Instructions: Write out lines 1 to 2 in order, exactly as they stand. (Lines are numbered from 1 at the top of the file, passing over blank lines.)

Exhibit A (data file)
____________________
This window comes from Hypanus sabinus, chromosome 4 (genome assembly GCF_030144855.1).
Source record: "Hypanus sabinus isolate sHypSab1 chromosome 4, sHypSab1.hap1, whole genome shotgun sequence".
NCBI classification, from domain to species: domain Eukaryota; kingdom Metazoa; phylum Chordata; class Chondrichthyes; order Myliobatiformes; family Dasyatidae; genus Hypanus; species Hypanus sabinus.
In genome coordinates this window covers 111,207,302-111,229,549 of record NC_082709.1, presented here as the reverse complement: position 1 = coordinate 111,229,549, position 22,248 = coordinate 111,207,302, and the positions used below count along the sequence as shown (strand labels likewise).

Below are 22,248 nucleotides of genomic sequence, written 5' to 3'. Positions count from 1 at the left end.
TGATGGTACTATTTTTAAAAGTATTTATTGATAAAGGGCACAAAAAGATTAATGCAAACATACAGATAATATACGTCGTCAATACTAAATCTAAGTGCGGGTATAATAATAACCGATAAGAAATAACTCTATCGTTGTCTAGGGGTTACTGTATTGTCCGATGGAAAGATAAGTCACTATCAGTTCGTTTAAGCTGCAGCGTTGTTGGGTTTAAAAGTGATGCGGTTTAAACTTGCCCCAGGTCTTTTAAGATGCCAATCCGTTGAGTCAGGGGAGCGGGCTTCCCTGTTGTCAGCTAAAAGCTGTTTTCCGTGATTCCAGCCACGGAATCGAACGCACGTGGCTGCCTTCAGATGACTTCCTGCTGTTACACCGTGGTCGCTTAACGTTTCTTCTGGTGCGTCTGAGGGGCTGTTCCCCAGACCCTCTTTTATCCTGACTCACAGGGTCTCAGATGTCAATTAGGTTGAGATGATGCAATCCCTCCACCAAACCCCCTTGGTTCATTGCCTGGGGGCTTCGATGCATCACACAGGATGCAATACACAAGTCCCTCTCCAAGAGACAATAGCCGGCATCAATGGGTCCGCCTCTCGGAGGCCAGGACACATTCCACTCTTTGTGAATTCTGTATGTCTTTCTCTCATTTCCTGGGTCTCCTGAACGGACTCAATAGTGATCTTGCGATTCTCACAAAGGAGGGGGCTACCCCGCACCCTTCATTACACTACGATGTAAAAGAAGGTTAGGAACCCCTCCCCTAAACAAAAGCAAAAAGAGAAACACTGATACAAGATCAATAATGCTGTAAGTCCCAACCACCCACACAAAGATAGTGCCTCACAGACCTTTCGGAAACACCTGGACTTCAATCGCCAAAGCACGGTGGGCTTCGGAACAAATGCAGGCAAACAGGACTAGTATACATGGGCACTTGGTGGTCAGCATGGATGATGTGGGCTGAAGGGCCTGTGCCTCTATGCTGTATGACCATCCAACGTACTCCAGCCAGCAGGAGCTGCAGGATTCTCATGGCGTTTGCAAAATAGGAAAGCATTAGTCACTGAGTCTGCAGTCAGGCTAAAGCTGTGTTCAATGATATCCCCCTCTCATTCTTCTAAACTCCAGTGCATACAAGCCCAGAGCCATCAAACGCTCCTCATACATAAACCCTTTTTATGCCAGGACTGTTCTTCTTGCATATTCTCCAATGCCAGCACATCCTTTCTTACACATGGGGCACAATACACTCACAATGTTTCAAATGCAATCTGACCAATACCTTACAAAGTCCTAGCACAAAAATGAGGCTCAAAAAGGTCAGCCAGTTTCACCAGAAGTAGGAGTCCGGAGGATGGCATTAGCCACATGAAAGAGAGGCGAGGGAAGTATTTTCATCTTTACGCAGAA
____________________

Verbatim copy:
This window comes from Hypanus sabinus, chromosome 4 (genome assembly GCF_030144855.1).
Source record: "Hypanus sabinus isolate sHypSab1 chromosome 4, sHypSab1.hap1, whole genome shotgun sequence".